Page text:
Why are Chinese people so nice?

I talk about the kind people I meet in China often. I have made a friend in the countryside that even invited me to his mother’s funeral because he feels so close to me.

There’s a wonderfully kind little old lady that sits in her wheel chair outside the main gate of my apartment complex every afternoon and she always smiles and waves at me when I pass. There is a nice family on the 18th floor of my building that has invited me for dumplings more than once. The first friend I ever made here has been more than kind to me in showing me around town, introducing me to his friends, and being a nonstop help with my Mandarin needs.

I’ve had little old men get up from their seats on the bus and no matter how many times I insist he remain seated he makes me take his seat. The shop owner where I buy my fruits and vegetables always compliments me on my speaking.

There’s a little boy in my complex that always runs up to me and calls me 老师(teacher) even though I’m not his teacher and I teach him at least 2 new words every time I see him. There’s a restaurant owner that every time I go in she puts her grandchild in my arms and seems the happiest woman ever to see the way I hold and play with the baby.

There’s a bar owner that knows my name, knows my drink, and is always happy to laugh and joke with me.

IMG_0505I understand why Chinese people are so kind. They are a collectivist society. The group as a whole is the most important and since we are all a part of the group we all must be kind to each other. If one member of the group falls the group cannot function properly. Being unkind to one is being unkind to the whole. Confucius wrote “Act with kindness, but do not expect gratitude.” Confucius also said “To practice five things under all circumstances constitutes perfect virtue; these five things are gravity, generosity of soul, sincerity, earnestness, and kindness.”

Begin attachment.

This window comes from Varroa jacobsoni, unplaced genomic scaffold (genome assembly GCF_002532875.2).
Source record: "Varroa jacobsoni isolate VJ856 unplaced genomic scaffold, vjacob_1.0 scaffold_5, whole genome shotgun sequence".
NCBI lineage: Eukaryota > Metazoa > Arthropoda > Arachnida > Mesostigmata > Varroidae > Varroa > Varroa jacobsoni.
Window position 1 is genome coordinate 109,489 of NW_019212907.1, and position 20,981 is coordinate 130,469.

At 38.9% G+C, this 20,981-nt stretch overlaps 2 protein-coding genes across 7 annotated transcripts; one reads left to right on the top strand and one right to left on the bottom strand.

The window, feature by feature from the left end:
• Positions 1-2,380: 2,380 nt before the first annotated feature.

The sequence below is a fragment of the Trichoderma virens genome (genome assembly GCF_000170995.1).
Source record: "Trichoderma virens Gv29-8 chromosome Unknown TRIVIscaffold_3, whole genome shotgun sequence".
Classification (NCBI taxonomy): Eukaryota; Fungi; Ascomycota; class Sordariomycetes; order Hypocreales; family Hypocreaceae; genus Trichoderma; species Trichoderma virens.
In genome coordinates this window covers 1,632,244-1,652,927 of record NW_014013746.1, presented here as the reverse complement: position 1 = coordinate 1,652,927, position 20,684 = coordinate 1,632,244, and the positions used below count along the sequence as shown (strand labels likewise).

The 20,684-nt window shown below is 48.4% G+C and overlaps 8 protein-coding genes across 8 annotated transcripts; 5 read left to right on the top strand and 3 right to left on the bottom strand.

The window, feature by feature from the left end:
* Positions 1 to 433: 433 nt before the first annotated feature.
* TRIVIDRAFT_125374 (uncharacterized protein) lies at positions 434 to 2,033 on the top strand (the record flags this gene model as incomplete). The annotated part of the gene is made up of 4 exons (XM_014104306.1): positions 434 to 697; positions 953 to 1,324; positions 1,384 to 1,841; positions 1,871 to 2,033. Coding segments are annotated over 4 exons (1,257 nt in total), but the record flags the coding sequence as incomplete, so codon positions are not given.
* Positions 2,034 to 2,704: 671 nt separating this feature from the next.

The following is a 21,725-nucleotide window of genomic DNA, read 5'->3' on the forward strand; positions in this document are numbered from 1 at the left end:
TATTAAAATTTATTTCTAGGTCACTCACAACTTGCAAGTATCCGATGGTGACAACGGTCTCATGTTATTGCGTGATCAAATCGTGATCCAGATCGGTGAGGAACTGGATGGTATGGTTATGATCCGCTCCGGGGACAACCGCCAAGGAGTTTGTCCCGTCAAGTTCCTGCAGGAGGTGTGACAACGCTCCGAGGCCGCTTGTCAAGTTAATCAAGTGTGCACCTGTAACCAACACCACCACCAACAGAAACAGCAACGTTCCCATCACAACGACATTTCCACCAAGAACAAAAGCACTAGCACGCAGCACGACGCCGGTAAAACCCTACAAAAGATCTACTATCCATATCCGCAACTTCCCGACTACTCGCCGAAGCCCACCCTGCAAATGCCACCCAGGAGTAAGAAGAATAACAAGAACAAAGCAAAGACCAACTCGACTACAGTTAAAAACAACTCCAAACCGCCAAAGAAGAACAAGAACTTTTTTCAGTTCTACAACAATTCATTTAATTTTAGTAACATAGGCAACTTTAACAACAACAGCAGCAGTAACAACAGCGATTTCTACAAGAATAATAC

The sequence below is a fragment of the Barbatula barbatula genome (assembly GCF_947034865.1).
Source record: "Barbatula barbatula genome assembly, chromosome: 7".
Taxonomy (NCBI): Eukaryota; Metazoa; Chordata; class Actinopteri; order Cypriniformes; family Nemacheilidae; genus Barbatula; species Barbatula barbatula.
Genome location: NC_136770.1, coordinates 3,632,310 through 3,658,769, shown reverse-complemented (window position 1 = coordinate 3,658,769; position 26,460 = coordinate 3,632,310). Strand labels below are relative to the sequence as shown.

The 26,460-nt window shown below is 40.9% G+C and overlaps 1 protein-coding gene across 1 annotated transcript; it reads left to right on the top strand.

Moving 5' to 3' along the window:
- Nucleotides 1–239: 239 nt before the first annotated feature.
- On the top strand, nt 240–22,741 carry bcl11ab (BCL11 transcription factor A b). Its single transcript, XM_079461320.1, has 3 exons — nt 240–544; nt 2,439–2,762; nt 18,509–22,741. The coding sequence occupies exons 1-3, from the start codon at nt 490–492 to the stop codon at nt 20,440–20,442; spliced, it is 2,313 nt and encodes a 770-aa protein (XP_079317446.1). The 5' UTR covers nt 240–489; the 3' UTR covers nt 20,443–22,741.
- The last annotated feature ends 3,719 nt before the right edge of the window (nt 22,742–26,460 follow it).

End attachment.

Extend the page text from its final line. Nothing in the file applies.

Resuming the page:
So I’m curious. How many people are going to send me hateful messages for generalizing Chinese people today? I think probably none. No one gets upset when one generalizes in a positive way. Generalizations apparently are only a bad thing if the reader does not like them.

What kind of world are we living in if we can never point out the negatives of life? If we pretend everything is perfect and there’s nothing wrong with the world how will we ever achieve world peace? China is not a perfect place. Nor is the United States or Switzerland or Angola. If we are forced to accept, like, and even respect the very worst of every society in fear of angering others how will we ever change?

I believe that it is our job as humans to make the world a better place for the next generations. How can we make the world better if we don’t admit there’s anything wrong with it? If we have to pretend everything is perfect and we love everything around us at all times?

I can talk about how nice and kind Chinese people are all day long and never have one person call me out on generalizing but oh my god you say something bad about Chinese people and it’s immediately you’re a racist! You’re generalizing! Fuck generalizations! If you don’t like it just leave! We don’t want you anyway.

Sorry people, but generalizations go both ways. If all you want is to read about my positive experiences then you probably don’t want to read my blog because I write about the negative ones too.

This isn’t about me vs. China. This is me vs. the world. Wherever I am living or traveling I write about the good and the bad. I have loads of happy positive things to say about people and places but to leave out the negatives would not be true. For those of you that get angry with me for generalizing about negatives, but not angry with me for generalizing about positives perhaps, just perhaps, the problem lies with you and not me.

I leave with one last quote of Confusius:

“The faults of a superior person are like the sun and the moon. They have their faults, and everyone sees them; they change and everyone looks up to them.”

 

Why are Chinese people so mean?

I complain about this a lot but Chinese people are mean and I hate it. It’s days like this that I have to chant to myself over and over again one more year, just one more year and it’s a different culture, they don’t mean to be mean, it’s a different culture.